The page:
Mia Hamm tells women, “You’re enough”

by Clare Tourtelotte, Sports Editor
photo contributed by Clare Tourtelotte

Since its establishment in 2015, the Council for Women of Boston College (CWBC) Colloquium’s mission has been to consider contemporary issues through the lens of women’s leadership. On April 12, the CWBC welcomed soccer player Mia Hamm to speak at a celebration of the 50th anniversary of Title IX, a federal law that prohibits sex-based discrimination in federal-funded education programs. 

A crowd of 300 gathered at BC’s Margot Connell Recreation Center to watch the event. Organizers set up hundreds of chairs in rows on the basketball court, where a majority of young female athletes and women sat on the edge of their seats for the hour-long panel. 

A two-time Olympics gold medalist and World Cup Champion, Mia Hamm is considered by many to be the best women’s soccer player in history. At just 15 years old, Hamm was the youngest player of all time on the United States women’s national soccer team when she joined in 1987, just two years after the team’s inaugural match. 

She was recognized as both the ESPY Female Athlete of the Year and FIFA Women’s Player of the Year, and was the first woman inducted into the World Football Hall of Fame. Hamm retired in 2004 after a 17-year career, and in 2012 ESPN named her the greatest female athlete of the past 40 years.

To understand how Mia Hamm became the face of women’s soccer, it’s crucial to first recognize the strides she and her teammates made for public recognition of women’s sports. They kickstarted the movement during the 1999 FIFA Women’s World Cup, now seen to be the historic turning point for their fight.

“I remember that Marla Messing, the president of the 1999 FIFA Women’s World Cup, was approached by FIFA who said, we want to do this tournament regionally. She said no, we have the opportunity to make this a historic tournament. So, she came to our team and said, ‘I’m going to need your help to do this. We’re going to put it in all of the iconic stadiums all over the country, but it’s going to take a lot of work,’” Hamm said at the CWBC event.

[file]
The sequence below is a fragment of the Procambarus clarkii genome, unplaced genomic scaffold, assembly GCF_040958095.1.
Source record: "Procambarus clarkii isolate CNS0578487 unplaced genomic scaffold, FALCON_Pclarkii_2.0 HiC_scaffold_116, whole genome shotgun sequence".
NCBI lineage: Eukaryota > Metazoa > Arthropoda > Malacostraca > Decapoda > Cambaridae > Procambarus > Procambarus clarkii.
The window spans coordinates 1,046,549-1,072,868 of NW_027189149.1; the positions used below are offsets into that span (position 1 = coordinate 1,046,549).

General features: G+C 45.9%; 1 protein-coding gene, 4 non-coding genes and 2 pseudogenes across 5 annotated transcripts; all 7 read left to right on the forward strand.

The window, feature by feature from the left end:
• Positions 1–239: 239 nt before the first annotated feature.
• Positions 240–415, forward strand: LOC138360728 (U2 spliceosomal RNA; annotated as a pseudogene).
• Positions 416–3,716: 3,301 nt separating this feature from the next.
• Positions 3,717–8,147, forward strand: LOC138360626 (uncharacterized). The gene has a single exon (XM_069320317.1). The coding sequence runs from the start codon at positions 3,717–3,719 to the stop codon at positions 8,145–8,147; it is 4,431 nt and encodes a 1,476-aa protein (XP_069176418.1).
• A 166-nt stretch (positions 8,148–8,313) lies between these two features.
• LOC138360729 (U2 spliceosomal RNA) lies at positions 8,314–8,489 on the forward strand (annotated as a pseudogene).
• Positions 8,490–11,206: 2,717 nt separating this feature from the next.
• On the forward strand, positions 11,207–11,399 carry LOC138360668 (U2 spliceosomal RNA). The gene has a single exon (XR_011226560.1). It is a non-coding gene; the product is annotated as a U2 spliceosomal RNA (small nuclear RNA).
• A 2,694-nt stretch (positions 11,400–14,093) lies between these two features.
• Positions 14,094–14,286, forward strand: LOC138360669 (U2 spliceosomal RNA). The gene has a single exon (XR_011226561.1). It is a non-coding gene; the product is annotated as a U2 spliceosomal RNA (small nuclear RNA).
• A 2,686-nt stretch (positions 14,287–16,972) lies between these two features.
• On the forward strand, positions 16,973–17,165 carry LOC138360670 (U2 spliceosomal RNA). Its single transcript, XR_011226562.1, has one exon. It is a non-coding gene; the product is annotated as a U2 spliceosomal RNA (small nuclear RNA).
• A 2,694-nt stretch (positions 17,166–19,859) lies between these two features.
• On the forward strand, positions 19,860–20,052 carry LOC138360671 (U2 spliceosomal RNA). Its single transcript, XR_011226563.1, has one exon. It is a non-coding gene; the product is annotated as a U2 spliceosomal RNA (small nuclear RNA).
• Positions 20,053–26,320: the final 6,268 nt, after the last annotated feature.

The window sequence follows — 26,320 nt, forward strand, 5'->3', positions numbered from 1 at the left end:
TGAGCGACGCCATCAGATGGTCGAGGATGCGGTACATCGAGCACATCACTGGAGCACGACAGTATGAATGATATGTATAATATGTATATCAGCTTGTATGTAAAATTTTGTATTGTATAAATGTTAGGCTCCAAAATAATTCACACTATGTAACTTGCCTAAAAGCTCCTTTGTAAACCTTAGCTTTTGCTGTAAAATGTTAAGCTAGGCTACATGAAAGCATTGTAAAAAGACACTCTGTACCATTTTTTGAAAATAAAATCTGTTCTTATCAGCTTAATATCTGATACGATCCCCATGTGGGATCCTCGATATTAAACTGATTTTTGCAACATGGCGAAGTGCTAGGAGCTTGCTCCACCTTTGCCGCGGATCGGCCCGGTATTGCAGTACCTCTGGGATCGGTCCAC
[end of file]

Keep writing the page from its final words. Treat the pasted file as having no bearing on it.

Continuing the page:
The women’s national team worked tirelessly for over a year to rally enough support to show critics that it was possible for people to do more than just buy a ticket, come to a game and fill the stands; it was possible for fans to actually become invested in women’s soccer.

“We went to every city the tournament was going to be held. Shaking hands, kissing babies, whatever we could do to create that connection to get people excited about the tournament,” Hamm said. “And we were doing that on a limited income, but we just hoped that the investment we were making was going to pay off. We believed in what we were doing.”

After winning the 1999 World Cup in an iconic nail biting penalty kick shootout, the team members became the biggest names in the country. Hamm said that they went from being anonymous to global superstars overnight.

“We saw cars, vans, SUVs, with signs on them saying ‘Go USA’ and our names on them. It was like ‘Oh my God, they’re coming for us.’ We pulled into the stadium and we saw families tailgating in the parking lot, wearing our jerseys, and it was just so emotional for all of us,” she said. 

“[There had been] all this negativity saying ‘You can’t sell out stadiums, no one is going to watch you play, and even if people come to the stadium, they’re not going to watch you compete’. But it was like holy crap, if we actually put money into women’s sports, then this is what the return is.”  

Hamm and her teammates showed people that women’s sports have the opportunity to be huge.

Still, the fight for equality continues, from fair press coverage to equal accommodations to the ways in which female athletes are expected to behave. Hamm concluded with a powerful message: you are capable of anything you set your mind to, and you should celebrate who you are.

“Think that you’re enough. Women spend so much time thinking about what they’re not rather than celebrating what they are and who they are. And I say that because I was as guilty as anyone else in this room; it’s what we’ve been told to do ever since we were little,” she said. 

“Just know that you’re enough, and I was lucky enough to have some really great teammates and friends that said ‘You’re enough. We’ll do this together.’ My hope for you is that you have those people in your life, and if you don’t have them now, go find them. You will know who they are.”